After four months of darkness, the Sun finally rises on 11 August at Concordia research station in Antarctica. The crew are understandably reverent.
ESA-sponsored medical doctor Stijn Thoolen (left) and engineer Wenceslas Marie-Sainte (right) are part of the 12-member crew spending an entire year at Concordia. For nine months they are holding down the base in one of the most isolated, confined and extreme environments on Earth, with no way in or out of the station.
They run experiments in human physiology and biology, atmospheric physics, meteorology and astronomy, among other disciplines, as well as maintain the base – one of only three to run year-round on the Antarctic Peninsula.
Four months of complete darkness is quite the challenge, one researchers are very interested in studying from a physiological and psychological point of view. From questionnaires to blood and stool samples, the crew are poked and prodded to understand how better to prepare humans for deep space travel.
Social dynamics are also of interest to researchers during the period of darkness. Stress brought on by lack of sunlight, changing sleep patterns, fatigue and moodiness can affect the group. The crew are especially encouraged to take on group activities and get creative to combat the isolation of the winter.
The first sunrise is always a remarkable moment, signalling the home stretch of their Antarctic residency. From now on the winter crew will start preparing for summer and the return of scientists that arrive for the warmer months starting in November. The base is cleaned thoroughly, machinery is serviced, tents are erected and heated, and the runway is cleared of snow. Extensive work is required to welcome the new arrivals back to the base at the end of the world.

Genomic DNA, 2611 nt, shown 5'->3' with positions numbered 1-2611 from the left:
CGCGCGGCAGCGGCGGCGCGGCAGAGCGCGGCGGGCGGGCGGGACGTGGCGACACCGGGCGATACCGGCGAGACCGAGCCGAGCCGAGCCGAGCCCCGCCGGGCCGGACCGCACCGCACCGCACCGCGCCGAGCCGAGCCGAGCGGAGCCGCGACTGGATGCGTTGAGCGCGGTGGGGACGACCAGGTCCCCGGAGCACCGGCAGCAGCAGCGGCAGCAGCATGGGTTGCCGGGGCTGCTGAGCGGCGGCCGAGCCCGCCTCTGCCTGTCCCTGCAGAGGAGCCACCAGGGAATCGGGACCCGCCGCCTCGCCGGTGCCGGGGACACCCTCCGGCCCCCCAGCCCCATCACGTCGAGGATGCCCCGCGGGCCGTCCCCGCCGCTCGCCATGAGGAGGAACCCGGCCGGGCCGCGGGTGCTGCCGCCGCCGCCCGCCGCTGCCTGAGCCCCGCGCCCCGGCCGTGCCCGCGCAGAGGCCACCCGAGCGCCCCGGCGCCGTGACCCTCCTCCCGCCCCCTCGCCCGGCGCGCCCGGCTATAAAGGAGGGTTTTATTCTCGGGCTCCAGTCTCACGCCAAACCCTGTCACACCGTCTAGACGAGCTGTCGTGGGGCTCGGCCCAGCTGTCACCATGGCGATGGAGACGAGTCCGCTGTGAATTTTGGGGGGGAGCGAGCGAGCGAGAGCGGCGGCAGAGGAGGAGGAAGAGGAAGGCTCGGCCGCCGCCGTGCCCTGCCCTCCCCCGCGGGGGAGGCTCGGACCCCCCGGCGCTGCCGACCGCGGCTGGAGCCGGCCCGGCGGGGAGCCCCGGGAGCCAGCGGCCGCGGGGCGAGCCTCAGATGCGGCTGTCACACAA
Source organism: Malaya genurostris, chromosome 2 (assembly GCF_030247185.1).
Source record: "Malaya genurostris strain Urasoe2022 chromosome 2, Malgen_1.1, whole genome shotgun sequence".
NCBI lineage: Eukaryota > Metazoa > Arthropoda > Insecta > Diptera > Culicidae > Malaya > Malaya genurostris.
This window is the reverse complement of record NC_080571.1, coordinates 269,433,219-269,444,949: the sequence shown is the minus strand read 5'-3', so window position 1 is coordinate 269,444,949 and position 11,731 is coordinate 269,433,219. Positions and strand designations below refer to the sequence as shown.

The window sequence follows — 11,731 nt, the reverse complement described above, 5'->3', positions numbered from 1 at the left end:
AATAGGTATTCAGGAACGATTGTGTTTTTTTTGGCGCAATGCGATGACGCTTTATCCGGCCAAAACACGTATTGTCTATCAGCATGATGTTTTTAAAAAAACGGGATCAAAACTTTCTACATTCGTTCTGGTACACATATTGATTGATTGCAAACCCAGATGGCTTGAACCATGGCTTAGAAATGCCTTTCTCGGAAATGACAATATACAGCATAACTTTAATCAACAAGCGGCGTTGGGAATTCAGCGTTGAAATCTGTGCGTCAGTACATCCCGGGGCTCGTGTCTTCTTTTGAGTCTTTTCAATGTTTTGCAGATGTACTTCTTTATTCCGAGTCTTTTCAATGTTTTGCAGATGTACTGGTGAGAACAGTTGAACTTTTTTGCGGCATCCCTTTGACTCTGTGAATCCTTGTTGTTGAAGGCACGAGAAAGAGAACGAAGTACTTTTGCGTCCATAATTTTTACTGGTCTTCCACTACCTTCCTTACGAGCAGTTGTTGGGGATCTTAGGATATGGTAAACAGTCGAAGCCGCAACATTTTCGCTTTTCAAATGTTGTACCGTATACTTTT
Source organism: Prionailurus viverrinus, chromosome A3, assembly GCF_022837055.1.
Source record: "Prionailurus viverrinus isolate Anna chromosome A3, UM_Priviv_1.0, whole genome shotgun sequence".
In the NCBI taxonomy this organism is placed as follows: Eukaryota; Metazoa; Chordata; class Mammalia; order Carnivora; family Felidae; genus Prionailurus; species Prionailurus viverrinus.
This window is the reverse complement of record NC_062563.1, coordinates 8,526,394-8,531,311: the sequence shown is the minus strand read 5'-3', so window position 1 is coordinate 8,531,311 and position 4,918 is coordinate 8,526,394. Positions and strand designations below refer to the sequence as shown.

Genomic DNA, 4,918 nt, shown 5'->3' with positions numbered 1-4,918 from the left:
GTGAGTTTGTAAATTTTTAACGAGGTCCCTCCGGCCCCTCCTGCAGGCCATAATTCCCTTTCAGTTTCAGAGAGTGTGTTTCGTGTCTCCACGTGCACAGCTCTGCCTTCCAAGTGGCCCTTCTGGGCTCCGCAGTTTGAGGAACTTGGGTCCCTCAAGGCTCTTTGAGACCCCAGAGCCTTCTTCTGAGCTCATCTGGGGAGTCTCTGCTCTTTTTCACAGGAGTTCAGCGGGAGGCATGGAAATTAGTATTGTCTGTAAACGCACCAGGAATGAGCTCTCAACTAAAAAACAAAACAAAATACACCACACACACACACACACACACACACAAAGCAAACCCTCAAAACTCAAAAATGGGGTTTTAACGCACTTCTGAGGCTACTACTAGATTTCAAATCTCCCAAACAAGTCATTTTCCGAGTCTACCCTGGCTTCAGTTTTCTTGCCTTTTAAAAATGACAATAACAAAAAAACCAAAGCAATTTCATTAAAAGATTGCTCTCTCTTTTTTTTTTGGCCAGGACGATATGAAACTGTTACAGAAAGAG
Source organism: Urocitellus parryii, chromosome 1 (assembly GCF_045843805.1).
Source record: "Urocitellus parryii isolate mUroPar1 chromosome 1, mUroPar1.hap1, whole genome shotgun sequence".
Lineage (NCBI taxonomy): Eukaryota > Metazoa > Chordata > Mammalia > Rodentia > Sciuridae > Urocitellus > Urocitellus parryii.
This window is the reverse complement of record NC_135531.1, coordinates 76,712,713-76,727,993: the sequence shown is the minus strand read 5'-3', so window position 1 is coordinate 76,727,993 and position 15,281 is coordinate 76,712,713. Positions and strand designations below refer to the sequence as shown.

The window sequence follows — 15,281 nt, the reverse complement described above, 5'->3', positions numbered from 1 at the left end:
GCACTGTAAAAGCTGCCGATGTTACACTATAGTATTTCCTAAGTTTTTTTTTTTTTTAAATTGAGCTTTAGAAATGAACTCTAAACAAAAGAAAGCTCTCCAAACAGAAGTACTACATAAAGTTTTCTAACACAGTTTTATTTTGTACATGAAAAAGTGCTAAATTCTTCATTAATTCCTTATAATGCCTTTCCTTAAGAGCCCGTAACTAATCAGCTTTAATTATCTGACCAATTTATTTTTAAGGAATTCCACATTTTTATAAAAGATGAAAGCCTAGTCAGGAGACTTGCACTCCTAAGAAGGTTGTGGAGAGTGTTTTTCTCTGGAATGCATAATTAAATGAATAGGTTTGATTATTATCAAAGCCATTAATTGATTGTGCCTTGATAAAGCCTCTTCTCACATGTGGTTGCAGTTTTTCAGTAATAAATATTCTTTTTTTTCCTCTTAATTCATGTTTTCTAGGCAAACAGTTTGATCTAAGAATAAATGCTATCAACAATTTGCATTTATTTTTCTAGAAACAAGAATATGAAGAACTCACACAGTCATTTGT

Follow the adventures in science and socialisation at Concordia on the blog.
European science progressed at a slower pace on the International Space Station in the past month. As a series of spacewalks to power up the space habitat came to an end and two of its passengers left for home Earth, intriguing bubbles puzzled researchers and left them wanting to know more.
Image: A laser shoots into the sky to study the Antarctic atmosphere at Concordia research station
European scientists will help select rocks and soil from Mars in the search for life on our planetary neighbour.
ESA astronauts Matthias Maurer and Thomas Pesquet train for their upcoming missions to the International Space Station at NASA’s Johnson Space Center in Houston, USA.
A refresher for Thomas and a first for Matthias, the pair are pictured here during emergency vehicle familiarisation training in the International Space Station mockup.
Due to the current situation with COVID-19, all personnel are required to adhere to special safety precautions while training. These include wearing a mask – as seen in the image.
Thomas has been assigned to the second operational flight of SpaceX’s Crew Dragon spacecraft, launching in spring 2021 from Cape Canaveral, USA, to the International Space Station. He will be the first European to fly on a Crew Dragon alongside NASA astronauts Megan McArthur and Shane Kimbrough and JAXA astronaut Akihiko Hoshide.
Thomas’ second mission will be called Alpha. This is after Alpha Centauri, the closest stellar system to Earth, following the French tradition to name space missions after stars or constellations. Watch Thomas’ explanation of the name here.
Meanwhile, Matthias is training for his first Space Station mission. Details of that mission are yet to be established, but for now Matthias is training as the backup for Thomas. As the next two ESA astronauts in line for flights, the pair are working to ensure they fully trained and ready.
Matthias will continue his training in Houston over the next weeks and months and is sharing his experience with everyone. Watch Matthias during spacewalk training here (also available in German and Spanish).
Wondering how training differs after a trip to space? The guys discuss in the first of a series of Astro Chats.